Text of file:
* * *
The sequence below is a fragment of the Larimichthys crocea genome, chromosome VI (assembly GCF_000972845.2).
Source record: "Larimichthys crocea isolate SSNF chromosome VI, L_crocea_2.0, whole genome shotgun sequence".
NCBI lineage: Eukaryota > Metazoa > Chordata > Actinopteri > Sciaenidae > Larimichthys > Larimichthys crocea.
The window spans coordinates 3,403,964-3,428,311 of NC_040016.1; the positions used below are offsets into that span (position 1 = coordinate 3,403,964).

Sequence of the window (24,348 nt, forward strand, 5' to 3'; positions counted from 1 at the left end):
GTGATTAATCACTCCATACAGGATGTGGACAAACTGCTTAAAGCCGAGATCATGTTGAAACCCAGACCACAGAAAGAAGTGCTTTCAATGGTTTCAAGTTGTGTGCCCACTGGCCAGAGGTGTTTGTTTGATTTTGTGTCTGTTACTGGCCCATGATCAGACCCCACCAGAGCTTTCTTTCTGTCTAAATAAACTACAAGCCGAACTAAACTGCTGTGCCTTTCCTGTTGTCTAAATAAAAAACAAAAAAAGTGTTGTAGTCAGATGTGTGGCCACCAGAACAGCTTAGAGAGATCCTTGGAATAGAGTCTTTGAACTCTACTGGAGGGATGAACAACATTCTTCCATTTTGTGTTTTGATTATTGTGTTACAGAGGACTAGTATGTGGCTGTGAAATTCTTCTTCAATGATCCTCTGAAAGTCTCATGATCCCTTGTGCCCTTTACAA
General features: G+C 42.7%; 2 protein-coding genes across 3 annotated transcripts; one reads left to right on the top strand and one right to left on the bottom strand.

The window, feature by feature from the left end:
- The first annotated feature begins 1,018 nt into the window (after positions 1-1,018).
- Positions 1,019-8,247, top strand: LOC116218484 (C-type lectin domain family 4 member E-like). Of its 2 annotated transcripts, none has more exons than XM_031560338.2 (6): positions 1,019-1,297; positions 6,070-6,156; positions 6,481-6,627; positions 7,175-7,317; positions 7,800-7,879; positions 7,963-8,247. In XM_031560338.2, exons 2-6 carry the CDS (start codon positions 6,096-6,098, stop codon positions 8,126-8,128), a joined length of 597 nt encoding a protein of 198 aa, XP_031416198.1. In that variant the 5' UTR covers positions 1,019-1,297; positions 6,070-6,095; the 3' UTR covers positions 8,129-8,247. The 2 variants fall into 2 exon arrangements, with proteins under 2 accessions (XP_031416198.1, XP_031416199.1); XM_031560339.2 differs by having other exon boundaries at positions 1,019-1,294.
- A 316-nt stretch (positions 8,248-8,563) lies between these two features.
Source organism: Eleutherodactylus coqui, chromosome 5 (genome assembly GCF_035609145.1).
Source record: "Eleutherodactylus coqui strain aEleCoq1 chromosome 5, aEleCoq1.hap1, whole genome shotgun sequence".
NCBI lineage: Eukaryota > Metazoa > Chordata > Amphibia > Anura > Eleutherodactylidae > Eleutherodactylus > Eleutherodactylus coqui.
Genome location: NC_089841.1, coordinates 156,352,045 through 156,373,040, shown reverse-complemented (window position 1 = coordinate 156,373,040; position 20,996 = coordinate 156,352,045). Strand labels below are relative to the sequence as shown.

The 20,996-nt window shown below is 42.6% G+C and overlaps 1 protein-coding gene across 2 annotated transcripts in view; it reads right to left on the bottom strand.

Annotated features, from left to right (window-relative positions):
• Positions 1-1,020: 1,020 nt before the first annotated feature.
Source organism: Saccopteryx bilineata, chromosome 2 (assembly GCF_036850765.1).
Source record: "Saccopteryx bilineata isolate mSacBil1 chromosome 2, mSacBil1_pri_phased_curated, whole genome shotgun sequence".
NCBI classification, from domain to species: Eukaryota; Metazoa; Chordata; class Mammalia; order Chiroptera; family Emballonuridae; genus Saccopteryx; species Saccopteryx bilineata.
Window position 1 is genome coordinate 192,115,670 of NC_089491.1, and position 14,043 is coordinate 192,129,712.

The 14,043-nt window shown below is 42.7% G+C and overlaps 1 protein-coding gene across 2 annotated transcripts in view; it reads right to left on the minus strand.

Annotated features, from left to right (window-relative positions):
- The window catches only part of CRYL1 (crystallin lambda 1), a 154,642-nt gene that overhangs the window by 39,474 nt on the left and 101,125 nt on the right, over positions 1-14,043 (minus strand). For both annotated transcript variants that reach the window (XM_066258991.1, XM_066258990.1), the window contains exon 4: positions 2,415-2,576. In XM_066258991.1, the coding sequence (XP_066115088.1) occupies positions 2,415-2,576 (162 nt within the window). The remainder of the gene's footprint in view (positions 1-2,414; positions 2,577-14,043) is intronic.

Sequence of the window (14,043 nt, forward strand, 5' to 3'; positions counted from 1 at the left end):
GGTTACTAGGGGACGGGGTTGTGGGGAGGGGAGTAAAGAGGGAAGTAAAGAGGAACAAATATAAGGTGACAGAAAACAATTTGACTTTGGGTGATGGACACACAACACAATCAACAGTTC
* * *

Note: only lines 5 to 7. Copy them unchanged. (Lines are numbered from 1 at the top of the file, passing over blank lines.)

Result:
Sequence of the window (24,348 nt, forward strand, 5' to 3'; positions counted from 1 at the left end):
GTGATTAATCACTCCATACAGGATGTGGACAAACTGCTTAAAGCCGAGATCATGTTGAAACCCAGACCACAGAAAGAAGTGCTTTCAATGGTTTCAAGTTGTGTGCCCACTGGCCAGAGGTGTTTGTTTGATTTTGTGTCTGTTACTGGCCCATGATCAGACCCCACCAGAGCTTTCTTTCTGTCTAAATAAACTACAAGCCGAACTAAACTGCTGTGCCTTTCCTGTTGTCTAAATAAAAAACAAAAAAAGTGTTGTAGTCAGATGTGTGGCCACCAGAACAGCTTAGAGAGATCCTTGGAATAGAGTCTTTGAACTCTACTGGAGGGATGAACAACATTCTTCCATTTTGTGTTTTGATTATTGTGTTACAGAGGACTAGTATGTGGCTGTGAAATTCTTCTTCAATGATCCTCTGAAAGTCTCATGATCCCTTGTGCCCTTTACAA
General features: G+C 42.7%; 2 protein-coding genes across 3 annotated transcripts; one reads left to right on the top strand and one right to left on the bottom strand.